M24, NGC 6590, and IC1284

Click on image for larger version.

An image like this shows that our galaxy is always "partly cloudy." Not unlike Earthly clouds that block parts of the sky (say on a starry night), tremendous clouds of gas and dust obscure the things that are beyond them. However, breaks in these galactic clouds can also be seen- even towards the densest part of our galaxy. M24 is the large oval collection of bluish stars that stands out among the others in the bottom right of this picture. To look at this stellar association of young and bright stars is to peer through a break in the obscuring clouds to places much deeper towards an inner spiral arm. The stars of M24 are many thousands of light years away (perhaps 10,000). The northern part of this starcloud boasts several dark nebula that provides contrast for all of the stars in the background. Near the bottom of the frame, IC 1284 glows bright red; while NGC 6590 scatters bluish light around a few bright stars.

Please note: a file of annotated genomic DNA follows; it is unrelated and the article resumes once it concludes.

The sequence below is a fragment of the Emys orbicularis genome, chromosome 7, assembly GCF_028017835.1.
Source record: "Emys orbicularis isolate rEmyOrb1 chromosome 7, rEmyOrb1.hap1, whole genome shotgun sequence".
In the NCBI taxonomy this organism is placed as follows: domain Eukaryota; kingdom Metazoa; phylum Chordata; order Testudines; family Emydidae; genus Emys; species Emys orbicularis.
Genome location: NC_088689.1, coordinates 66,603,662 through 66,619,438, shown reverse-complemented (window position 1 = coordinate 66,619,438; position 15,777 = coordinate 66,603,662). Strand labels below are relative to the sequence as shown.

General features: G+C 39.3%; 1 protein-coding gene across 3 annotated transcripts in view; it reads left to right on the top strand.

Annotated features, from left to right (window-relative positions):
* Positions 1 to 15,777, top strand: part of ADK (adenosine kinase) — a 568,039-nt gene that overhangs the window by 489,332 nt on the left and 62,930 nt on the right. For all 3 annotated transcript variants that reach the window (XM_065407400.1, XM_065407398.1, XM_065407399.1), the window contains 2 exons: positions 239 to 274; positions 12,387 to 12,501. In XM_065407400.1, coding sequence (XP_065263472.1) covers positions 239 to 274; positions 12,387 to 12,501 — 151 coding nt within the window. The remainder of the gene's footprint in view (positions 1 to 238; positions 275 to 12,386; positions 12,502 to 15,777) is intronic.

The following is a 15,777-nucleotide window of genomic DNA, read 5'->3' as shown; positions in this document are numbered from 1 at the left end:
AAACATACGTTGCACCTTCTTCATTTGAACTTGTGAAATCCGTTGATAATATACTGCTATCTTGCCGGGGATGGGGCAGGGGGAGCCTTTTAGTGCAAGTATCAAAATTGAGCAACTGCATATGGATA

76mm Televue (480mm f/6.3 refractor)
SBIG ST10XME CCD camera with color filter wheel

L R G B color production was used to create this image.

Luminance = 15 minutes (synthetic) binned 1x1
Red = 15 minutes binned 1x1
Green = 15 minutes binned 1x1
Blue = 15 minutes binned 1x1

  • The image above is a three frame mosaic. The exposure information refers to each frame.
  • A synthetic luminance image means that the RGB data was added together to produce an image that would be manipulated (with non-linear stretching). This image was colored with the original RGB data files.
  • Minimum credit line: Fred Calvert/Adam Block/NOAO/AURA/NSF

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    Updated: 06/18/2004